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Hoffmann, R. A wiki for the life sciences where authorship matters. Nature Genetics (2008)

Novel bioactive and stable neurotensin peptide analogues capable of delivering radiopharmaceuticals and molecular beacons to tumors.

The prevalence of neurotensin receptor (NTR) in several human tumors makes it an attractive target for the delivery of cytotoxic drugs and imaging agents. Native neurotensin (NT) is a tridecapeptide that binds to NTR and induces tumor growth. Unfortunately, NT has a short plasma half-life, which hinders its use for in vivo biomedical applications. Numerous reports suggest that Arg(8)-Arg(9) and Tyr(11)-Ile(12) amide bonds are particularly susceptible to degradation by proteolytic enzymes. Predicated on this observation, we substituted Arg(8), Arg(9), and Ile(12) amino acids with the corresponding commercially available mimics. These surrogate amino acids are amenable to standard Fmoc peptide synthesis strategy, and the resulting compounds are stable in biological media for >4 h and bind to NTR with high affinity. Furthermore, conjugating DTPA to the new peptides and subsequent labeling with (111)In-DTPA for nuclear imaging or fluorescein for optical imaging did not diminish the NTR binding affinities of the peptides. In vivo biodistribution of a representative (111)In-DTPA-NT peptide analogue in SCID mice bearing NTR-positive human adenocarcinoma (HT29) xenograft shows that the compound was primarily retained in tumor tissue (2.2% ID/g) and the kidneys (4.8% ID/g) at 4 h postinjection. Coinjection of cold NT and the radiolabeled NT peptide analogue inhibited the tumor but not the kidney uptake, demonstrating that retention of the radiolabeled compound in tumor tissue was mediated by NTR specific uptake while it accumulates in the kidneys by a nonspecific mechanism. These findings show that the new NT peptide analogues are robust and can deliver imaging agents to NTR-positive tumors such as pancreatic cancer.[1]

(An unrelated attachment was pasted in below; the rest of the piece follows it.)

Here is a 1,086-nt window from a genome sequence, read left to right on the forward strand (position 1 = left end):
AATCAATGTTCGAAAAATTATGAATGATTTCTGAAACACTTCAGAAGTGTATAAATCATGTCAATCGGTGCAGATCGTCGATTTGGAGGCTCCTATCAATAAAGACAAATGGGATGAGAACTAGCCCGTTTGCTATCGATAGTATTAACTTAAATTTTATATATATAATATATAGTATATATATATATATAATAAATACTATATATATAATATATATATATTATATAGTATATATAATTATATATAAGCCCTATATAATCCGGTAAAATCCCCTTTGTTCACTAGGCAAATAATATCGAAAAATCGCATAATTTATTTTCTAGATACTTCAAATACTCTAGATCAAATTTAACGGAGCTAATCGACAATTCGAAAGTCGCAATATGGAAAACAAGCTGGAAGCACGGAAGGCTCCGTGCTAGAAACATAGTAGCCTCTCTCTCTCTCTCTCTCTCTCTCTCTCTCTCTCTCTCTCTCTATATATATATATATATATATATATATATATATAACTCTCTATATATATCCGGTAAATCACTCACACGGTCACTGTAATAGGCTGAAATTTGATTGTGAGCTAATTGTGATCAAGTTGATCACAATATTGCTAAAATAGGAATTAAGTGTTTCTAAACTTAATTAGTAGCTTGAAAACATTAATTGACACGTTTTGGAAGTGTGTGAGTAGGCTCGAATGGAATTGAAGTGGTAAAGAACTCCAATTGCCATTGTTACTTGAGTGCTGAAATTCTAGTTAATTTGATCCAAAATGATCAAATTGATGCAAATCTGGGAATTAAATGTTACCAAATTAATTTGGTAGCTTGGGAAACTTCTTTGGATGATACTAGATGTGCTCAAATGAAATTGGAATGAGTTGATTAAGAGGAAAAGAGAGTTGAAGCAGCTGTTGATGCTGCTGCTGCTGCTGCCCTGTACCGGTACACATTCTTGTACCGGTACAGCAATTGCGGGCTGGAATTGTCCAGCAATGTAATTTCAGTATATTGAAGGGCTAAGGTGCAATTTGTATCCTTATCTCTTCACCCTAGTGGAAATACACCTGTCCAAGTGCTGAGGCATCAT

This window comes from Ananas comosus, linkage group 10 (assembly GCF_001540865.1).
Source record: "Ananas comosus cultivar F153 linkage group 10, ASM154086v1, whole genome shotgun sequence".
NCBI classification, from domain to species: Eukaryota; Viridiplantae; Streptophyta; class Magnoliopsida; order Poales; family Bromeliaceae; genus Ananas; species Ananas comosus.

1. Novel bioactive and stable neurotensin peptide analogues capable of delivering radiopharmaceuticals and molecular beacons to tumors. Achilefu, S., Srinivasan, A., Schmidt, M.A., Jimenez, H.N., Bugaj, J.E., Erion, J.L. J. Med. Chem. (2003) [Pubmed]
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